Competing automakers Ford (F) and Tesla (TSLA), may compete for electric vehicle (EV) market share, but are teaming up to make EV charging more affordable as the Biden administration’s push for an American-made EV solution takes shape.
- Ford and Tesla agree to cooperate on charging.
- Ford EV owners will have access to 12,000 Tesla chargers.
- The move follows the White House’s plan for a nationwide network of chargers.
What does this mean for Ford EV owners?
Current Ford EV owners will gain access to more than 12,000 Tesla Superchargers in the U.S. and Canada, Ford CEO Jim Farley and Tesla’s Elon Musk announced Thursday.
Models like the Ford F-150 Lightning, Mustang Mach-E and E-Transit equipped with a Combined Charging System (CCS) port will need a Tesla adapter to use the company’s V3 Superchargers.
The next-generation Ford EV would feature a Tesla-compatible charging connector, eliminating the need for an adapter, Ford said.
Counterintuitive, but not surprising
Farley said last month that he wants to overtake Tesla as the global leader in electric cars, while Tesla has shaken up the industry this year. series of price cuts aimed at protecting its market share.
But as counterintuitive as this EV charging partnership seems, it’s not entirely surprising.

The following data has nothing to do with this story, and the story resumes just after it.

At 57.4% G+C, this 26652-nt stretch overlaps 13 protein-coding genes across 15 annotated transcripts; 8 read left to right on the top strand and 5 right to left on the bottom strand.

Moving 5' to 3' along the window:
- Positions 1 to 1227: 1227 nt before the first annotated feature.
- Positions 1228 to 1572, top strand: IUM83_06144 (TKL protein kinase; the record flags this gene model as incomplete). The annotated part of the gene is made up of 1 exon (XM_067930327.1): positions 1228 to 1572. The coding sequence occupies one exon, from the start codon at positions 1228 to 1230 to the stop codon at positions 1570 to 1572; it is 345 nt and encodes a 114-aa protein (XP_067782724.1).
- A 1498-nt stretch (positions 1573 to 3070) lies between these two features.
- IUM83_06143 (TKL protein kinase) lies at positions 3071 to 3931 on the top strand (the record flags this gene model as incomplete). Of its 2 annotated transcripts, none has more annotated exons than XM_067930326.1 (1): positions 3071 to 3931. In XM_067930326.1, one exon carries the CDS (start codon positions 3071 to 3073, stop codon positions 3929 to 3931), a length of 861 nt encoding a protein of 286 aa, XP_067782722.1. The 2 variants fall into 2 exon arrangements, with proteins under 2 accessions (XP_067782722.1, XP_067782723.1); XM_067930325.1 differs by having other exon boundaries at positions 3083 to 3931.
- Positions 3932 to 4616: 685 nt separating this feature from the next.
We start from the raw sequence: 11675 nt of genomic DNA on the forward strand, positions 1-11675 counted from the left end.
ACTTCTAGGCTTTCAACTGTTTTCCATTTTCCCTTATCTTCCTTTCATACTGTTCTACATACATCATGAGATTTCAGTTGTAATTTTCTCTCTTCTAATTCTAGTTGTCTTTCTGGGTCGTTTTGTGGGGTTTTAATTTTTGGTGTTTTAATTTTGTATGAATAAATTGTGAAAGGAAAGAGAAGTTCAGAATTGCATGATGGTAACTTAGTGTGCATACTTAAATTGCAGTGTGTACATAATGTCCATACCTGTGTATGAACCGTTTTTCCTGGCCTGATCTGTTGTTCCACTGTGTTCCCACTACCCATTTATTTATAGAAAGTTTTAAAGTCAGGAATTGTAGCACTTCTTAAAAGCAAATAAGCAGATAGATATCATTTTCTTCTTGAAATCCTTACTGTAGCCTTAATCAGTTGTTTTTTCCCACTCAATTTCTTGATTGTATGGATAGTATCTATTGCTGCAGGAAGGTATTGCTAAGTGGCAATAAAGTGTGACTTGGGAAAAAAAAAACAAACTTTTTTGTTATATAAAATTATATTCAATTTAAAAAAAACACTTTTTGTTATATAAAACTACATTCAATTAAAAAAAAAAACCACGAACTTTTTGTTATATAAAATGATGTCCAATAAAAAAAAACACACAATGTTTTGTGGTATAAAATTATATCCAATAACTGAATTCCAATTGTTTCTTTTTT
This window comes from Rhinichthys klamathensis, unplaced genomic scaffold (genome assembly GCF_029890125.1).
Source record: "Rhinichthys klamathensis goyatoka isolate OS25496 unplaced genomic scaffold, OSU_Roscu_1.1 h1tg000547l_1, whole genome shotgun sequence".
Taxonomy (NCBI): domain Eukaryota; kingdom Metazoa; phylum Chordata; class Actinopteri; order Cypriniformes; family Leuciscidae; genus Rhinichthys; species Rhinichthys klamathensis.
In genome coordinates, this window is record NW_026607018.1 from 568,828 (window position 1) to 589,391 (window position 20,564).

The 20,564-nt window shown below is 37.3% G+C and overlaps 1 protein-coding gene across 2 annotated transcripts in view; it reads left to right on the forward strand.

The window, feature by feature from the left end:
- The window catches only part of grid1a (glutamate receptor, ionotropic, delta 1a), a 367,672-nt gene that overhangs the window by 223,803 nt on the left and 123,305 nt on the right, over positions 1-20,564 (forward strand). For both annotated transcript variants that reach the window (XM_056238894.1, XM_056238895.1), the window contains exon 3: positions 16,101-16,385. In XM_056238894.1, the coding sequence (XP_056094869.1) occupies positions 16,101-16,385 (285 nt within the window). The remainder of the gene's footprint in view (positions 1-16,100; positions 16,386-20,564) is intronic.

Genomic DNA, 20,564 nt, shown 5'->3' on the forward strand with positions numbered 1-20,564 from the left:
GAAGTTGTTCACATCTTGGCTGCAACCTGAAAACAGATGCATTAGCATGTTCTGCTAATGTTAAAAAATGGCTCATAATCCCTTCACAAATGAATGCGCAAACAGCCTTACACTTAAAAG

In February, the White House said Tesla would open 7,500 its chargers to competing companies in exchange for subsidies.
The Biden administration is providing grants to build a “Made in America” network of 500,000 vehicle chargers across the United States. The bipartisan government bill earmarked $7.5 billion for electric vehicle charging infrastructure and wants the chargers in place by 2030.
Ford’s CEO discussed charging during a Morgan Stanley conference and suggested that automakers work together on infrastructure, CNBC reported.
“It seems absolutely ridiculous that we have an infrastructure problem and we can’t even agree on what plug to use,” Ford said.
A Plug In America survey in February cited a lack of sufficient or non-functioning charging stations as one of the key barriers to owning or maintaining an electric vehicle.